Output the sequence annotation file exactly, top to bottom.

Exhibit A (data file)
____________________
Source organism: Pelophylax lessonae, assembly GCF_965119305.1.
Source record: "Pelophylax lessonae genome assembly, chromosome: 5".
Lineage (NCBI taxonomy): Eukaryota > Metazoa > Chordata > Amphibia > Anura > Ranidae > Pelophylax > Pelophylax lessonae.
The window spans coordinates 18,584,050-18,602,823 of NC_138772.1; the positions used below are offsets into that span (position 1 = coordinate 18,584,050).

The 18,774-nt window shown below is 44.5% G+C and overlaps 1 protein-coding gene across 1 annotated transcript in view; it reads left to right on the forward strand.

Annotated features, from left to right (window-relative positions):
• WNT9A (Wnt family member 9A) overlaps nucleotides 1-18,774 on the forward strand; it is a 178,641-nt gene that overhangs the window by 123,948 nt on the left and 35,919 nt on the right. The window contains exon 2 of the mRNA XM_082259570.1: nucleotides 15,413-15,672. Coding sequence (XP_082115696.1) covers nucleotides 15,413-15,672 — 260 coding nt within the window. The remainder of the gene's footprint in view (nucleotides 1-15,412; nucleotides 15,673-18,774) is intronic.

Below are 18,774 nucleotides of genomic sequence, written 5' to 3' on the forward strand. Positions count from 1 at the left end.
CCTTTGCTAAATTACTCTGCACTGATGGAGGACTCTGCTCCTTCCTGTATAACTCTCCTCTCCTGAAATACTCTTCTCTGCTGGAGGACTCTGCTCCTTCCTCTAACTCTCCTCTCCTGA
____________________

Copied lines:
Source organism: Pelophylax lessonae, assembly GCF_965119305.1.
Source record: "Pelophylax lessonae genome assembly, chromosome: 5".
Lineage (NCBI taxonomy): Eukaryota > Metazoa > Chordata > Amphibia > Anura > Ranidae > Pelophylax > Pelophylax lessonae.
The window spans coordinates 18,584,050-18,602,823 of NC_138772.1; the positions used below are offsets into that span (position 1 = coordinate 18,584,050).

The 18,774-nt window shown below is 44.5% G+C and overlaps 1 protein-coding gene across 1 annotated transcript in view; it reads left to right on the forward strand.

Annotated features, from left to right (window-relative positions):
• WNT9A (Wnt family member 9A) overlaps nucleotides 1-18,774 on the forward strand; it is a 178,641-nt gene that overhangs the window by 123,948 nt on the left and 35,919 nt on the right. The window contains exon 2 of the mRNA XM_082259570.1: nucleotides 15,413-15,672. Coding sequence (XP_082115696.1) covers nucleotides 15,413-15,672 — 260 coding nt within the window. The remainder of the gene's footprint in view (nucleotides 1-15,412; nucleotides 15,673-18,774) is intronic.

Below are 18,774 nucleotides of genomic sequence, written 5' to 3' on the forward strand. Positions count from 1 at the left end.
CCTTTGCTAAATTACTCTGCACTGATGGAGGACTCTGCTCCTTCCTGTATAACTCTCCTCTCCTGAAATACTCTTCTCTGCTGGAGGACTCTGCTCCTTCCTCTAACTCTCCTCTCCTGA